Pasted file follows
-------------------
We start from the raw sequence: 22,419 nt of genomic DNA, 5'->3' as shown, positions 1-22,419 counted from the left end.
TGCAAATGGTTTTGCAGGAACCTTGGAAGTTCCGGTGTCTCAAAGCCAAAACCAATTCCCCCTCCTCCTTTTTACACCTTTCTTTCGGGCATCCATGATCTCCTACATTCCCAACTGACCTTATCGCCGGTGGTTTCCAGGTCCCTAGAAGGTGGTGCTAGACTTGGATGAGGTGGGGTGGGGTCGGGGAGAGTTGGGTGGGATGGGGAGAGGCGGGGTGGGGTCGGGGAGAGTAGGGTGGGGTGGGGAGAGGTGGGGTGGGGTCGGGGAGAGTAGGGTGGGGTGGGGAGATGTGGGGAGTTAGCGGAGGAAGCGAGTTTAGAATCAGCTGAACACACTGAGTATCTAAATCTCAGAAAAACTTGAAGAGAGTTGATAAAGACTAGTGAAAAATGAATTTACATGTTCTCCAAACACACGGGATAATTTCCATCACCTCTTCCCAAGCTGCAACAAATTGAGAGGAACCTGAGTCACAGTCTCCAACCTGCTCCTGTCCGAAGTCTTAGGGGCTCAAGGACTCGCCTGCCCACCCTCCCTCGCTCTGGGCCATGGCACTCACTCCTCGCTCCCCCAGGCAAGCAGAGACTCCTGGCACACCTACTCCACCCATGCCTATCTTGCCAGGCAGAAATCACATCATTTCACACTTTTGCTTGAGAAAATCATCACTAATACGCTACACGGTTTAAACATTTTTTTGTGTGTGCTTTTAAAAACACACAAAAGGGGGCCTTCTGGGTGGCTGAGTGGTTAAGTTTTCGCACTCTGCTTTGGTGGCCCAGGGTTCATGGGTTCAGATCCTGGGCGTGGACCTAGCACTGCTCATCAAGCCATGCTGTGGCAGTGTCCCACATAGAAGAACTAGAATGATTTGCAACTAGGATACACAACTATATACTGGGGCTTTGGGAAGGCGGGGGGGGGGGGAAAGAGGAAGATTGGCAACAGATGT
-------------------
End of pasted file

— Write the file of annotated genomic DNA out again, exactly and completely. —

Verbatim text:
We start from the raw sequence: 22,419 nt of genomic DNA, 5'->3' as shown, positions 1-22,419 counted from the left end.
TGCAAATGGTTTTGCAGGAACCTTGGAAGTTCCGGTGTCTCAAAGCCAAAACCAATTCCCCCTCCTCCTTTTTACACCTTTCTTTCGGGCATCCATGATCTCCTACATTCCCAACTGACCTTATCGCCGGTGGTTTCCAGGTCCCTAGAAGGTGGTGCTAGACTTGGATGAGGTGGGGTGGGGTCGGGGAGAGTTGGGTGGGATGGGGAGAGGCGGGGTGGGGTCGGGGAGAGTAGGGTGGGGTGGGGAGAGGTGGGGTGGGGTCGGGGAGAGTAGGGTGGGGTGGGGAGATGTGGGGAGTTAGCGGAGGAAGCGAGTTTAGAATCAGCTGAACACACTGAGTATCTAAATCTCAGAAAAACTTGAAGAGAGTTGATAAAGACTAGTGAAAAATGAATTTACATGTTCTCCAAACACACGGGATAATTTCCATCACCTCTTCCCAAGCTGCAACAAATTGAGAGGAACCTGAGTCACAGTCTCCAACCTGCTCCTGTCCGAAGTCTTAGGGGCTCAAGGACTCGCCTGCCCACCCTCCCTCGCTCTGGGCCATGGCACTCACTCCTCGCTCCCCCAGGCAAGCAGAGACTCCTGGCACACCTACTCCACCCATGCCTATCTTGCCAGGCAGAAATCACATCATTTCACACTTTTGCTTGAGAAAATCATCACTAATACGCTACACGGTTTAAACATTTTTTTGTGTGTGCTTTTAAAAACACACAAAAGGGGGCCTTCTGGGTGGCTGAGTGGTTAAGTTTTCGCACTCTGCTTTGGTGGCCCAGGGTTCATGGGTTCAGATCCTGGGCGTGGACCTAGCACTGCTCATCAAGCCATGCTGTGGCAGTGTCCCACATAGAAGAACTAGAATGATTTGCAACTAGGATACACAACTATATACTGGGGCTTTGGGAAGGCGGGGGGGGGGGGAAAGAGGAAGATTGGCAACAGATGT